Salvation and love are for all

Published 9:10 pm Friday, August 18, 2017

By Dr. Thurman R. Hayes Jr.

As I checked the news last Friday night, I began to see frantic posts about violence at a white supremacist rally that was happening in Charlottesville.

The sight of these haters walking onto the lawn at UVA with their silly tiki torches was disconcerting enough. Unfortunately, that was nothing compared to what was coming on Saturday, when there was fighting in the streets and a full-blown domestic terrorist incident.

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A young neo-Nazi, taking a page from the Islamic terrorist playbook, rammed his car into a group of counter-protesters, taking one life and maiming several more.

As a proud son of a World War II veteran who fought against Hitler, it made me incredibly angry to see hands raised in Nazi salutes that symbolize the Holocaust, the murder of millions of people.

As a follower of a dark-skinned, Middle Eastern, Jewish man named Jesus, who gave his life for me, it made me furious.

I am thankful that my particular family of churches, the Southern Baptist Convention, adopted a strong resolution of condemnation of the alt-right at our annual meeting in June. But far more important than anything a resolution can say is what God’s Word says.

From beginning to end, the Bible makes it crystal clear that racism, ethnic hatred and anti-Semitism are sinful and demonic ideologies of a fallen humanity.

In the first book of the Bible, Genesis, God created human beings in his own image. Just as he showed his glory in creating different kinds of plants and animals and colors and foods, God showed his glory by creating people with differing skin pigmentations. He is not a bland Creator, but a brilliant one.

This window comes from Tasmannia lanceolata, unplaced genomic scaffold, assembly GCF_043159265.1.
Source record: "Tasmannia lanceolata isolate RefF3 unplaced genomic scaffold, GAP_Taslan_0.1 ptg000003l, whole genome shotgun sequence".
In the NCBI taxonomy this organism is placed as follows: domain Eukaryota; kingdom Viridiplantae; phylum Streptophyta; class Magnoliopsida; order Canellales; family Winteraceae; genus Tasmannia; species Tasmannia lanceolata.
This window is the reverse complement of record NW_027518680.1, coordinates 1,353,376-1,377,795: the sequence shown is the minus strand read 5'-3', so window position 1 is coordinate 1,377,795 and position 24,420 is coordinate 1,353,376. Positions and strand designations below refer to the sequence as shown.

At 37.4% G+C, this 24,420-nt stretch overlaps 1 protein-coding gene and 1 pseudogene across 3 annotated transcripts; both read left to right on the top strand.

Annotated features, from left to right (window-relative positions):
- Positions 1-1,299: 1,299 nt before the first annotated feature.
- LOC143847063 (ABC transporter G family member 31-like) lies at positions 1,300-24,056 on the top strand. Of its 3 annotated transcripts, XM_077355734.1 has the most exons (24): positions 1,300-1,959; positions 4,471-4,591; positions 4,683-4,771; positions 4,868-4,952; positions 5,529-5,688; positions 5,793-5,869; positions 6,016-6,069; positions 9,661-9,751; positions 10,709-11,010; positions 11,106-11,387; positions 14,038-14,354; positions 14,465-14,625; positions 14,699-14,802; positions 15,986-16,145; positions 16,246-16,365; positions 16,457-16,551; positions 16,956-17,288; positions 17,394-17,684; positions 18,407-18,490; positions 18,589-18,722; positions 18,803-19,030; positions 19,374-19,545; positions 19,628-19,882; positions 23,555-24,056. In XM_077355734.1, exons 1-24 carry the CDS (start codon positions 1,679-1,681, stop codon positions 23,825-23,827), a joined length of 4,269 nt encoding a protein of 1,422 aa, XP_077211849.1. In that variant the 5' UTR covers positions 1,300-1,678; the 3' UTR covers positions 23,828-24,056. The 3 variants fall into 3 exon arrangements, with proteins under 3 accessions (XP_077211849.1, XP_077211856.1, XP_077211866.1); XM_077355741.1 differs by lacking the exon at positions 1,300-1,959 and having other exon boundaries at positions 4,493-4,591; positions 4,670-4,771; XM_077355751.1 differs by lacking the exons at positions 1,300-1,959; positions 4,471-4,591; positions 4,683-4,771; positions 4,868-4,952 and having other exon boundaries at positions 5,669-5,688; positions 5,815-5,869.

Also in Genesis, God promises Abraham, “In you all the families of the earth will be blessed.” God was promising that he was going to bring salvation to the world through the seed of Abraham.

This promise was fulfilled in Jesus. And, through Jesus, God promised to bless “all the families” of the earth. That means all people groups, all ethnicities and races.

In the Great Commission that Jesus gives to his church in Matthew, he gives us the assignment to go and make disciples of all nations. The Greek of that verse means all peoples, of every race and ethnicity.

In the early church, which we learn about in the book of Acts and the epistles, one of the key themes is that, in Christ’s church, God has torn down the walls of ethnic and racial animosity and created one new family to love one another and bring his love to the world.

Finally, in the last book of the Bible, the book of Revelation, God gives us the vision of what the future will look like, as people of every tribe and tongue gather in a new heaven and earth to praise and serve Jesus, in unspeakable love and joy forever.

Therefore, racism is anti-gospel, anti-Christ and anti-Bible. It is a satanic ideology that emanates from the pit of hell. God’s people should be the first to denounce it.

But more than that, we must live out God’s love for all. Let us go out of our way to love people who look different from us and speak different from us, shining forth God’s love, bringing glory to him.

Dr. Thurman R. Hayes is senior pastor of First Baptist Church of Suffolk. Follow him on Twitter at @ThurmanHayesJr.